TEE Fusion Imaging Brings Precision View to TMVR
Case study demonstrates capability of 3D image overlay to precisely pinpoint and address mitral paravalvular leak
TEE fusion imaging capability at Hackensack Meridian Hackensack University Medical Center allows more precision valve procedures to take place in the cath lab versus surgery. A recent case featuring TEE-guided combined mitral paravalvular leak closure and ViV TMVR demonstrates this capability.
The patient, a 73-year-old male with a history of HTN, HLD, CHF and atrial fibrillation, presented with acute chronic heart failure. He had a history of aortic and mitral valve endocarditis and underwent successful surgical bioprosthetic combined valve replacement in 2017.
The patient was doing well until recently when he developed shortness of breath. Physicians ultimately determined his symptoms were due to a leakage near the mitral valve perimeter, known as a paravalvular leak (PVL). When a large PVL forms in the tissue surrounding a surgically implanted valve, the treatment requires closure of the hole causing the leak.
Traditionally, this would involve a repeat open heart heart surgery, which would be a high risk procedure. Recent advances allow specially trained interventional cardiologists to place closure devices in this hole using catheters to stop the leak and prevent the patient from requiring another operation. However, depending on the exact location, precisely advancing wires through a catheter to the exact location can be challenging with 2D imaging alone.
At Hackensack University Medical Center, the use of real-time 3D image modeling improves planning and execution of PVL closure procedures. Before the procedure, imagers model the chambers of the heart and the valve location based on a pre-procedure CT scan. This 3D view is then overlaid onto the real-time echocardiographic and fluoroscopic imaging during the procedure, modeling the precise location of the valve pathology. This allows far greater accuracy in pinpointing locations within heart anatomy and catheter location.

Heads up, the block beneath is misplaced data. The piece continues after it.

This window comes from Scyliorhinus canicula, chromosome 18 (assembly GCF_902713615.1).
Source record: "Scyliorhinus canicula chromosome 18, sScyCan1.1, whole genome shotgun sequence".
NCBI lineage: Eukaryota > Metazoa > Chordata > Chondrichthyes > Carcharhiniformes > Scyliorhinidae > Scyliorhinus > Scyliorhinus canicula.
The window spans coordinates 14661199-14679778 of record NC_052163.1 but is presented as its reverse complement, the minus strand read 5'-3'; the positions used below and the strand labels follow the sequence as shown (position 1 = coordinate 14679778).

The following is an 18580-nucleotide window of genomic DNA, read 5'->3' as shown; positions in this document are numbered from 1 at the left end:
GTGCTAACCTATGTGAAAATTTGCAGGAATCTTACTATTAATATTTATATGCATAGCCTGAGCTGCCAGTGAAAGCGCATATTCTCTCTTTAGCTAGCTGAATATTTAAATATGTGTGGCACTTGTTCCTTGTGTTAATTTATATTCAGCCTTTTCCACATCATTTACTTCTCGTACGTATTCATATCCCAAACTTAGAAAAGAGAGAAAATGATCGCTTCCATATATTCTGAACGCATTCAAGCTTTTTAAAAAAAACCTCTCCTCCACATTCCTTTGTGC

“Throughout the procedure, we are able to visualize the heart chambers, prior surgical valve and PVL using 3D imaging in real time by combining three differrent imaging modalities to generate a 3D model of the heart in real time. These images improve the accuracy of device deployment and shorten procedure times. Ultimately, this results in safer and more reliable outcomes,” said Ryan Kaple, M.D., FACC, FSCAI, director of the Structural and Congenital Heart Program, Hackensack University Medical Center.
Creating the TEE Fusion image guidance requires a team effort, and coordination with imagers, surgeons and heart failure specialists. TEE and cardiac CT are fundamental in planning this procedure, evaluating the PVL size and locations, and differentiating between valvular and paravalvular regurgitation, and ruling out valvular dehiscence.
In this mitral paravalvular leak case, the structural interventional cardiologist, Tilak Pasala, M.D., worked with the imaging team to perform this complex procedure. Dr. Pasala identified two leaks around the surgical mitral valve. Both leaks were crossed with a soft guidewire after obtaining transseptal access through a vein in the leg. Both PVLs were plugged with specialized closure plugs. Next, the degenerated surgical mitral valve was addressed. Going through the vein in the leg, a new bioprosthetic valve was implanted within the prior surgical mitral valve. The mitral ViV deployment followed, and final imaging confirmed a fully opening VIV mitral prosthesis and location of the 2 PVL plugs.
With the catheter-based therapies such as mitral ViV and PVL closure, patients can now often avoid repeat open heart surgery. When evaluating surgery on a potentially frail patient with heart failure, a repeat open heart surgery is often high risk.
Hackensack University Medical Center averages 400 transcatheter valve procedures annually and employs TEE Fusion 3D imaging in nearly all. The center’s core imaging lab, a recognized center of excellence in cardiac imaging, draws large-scale device clinical trials to select Hackensack University Medical Center to conduct participating patient imaging.
Learn more about innovative cardiovascular care at Hackensack University Medical Center.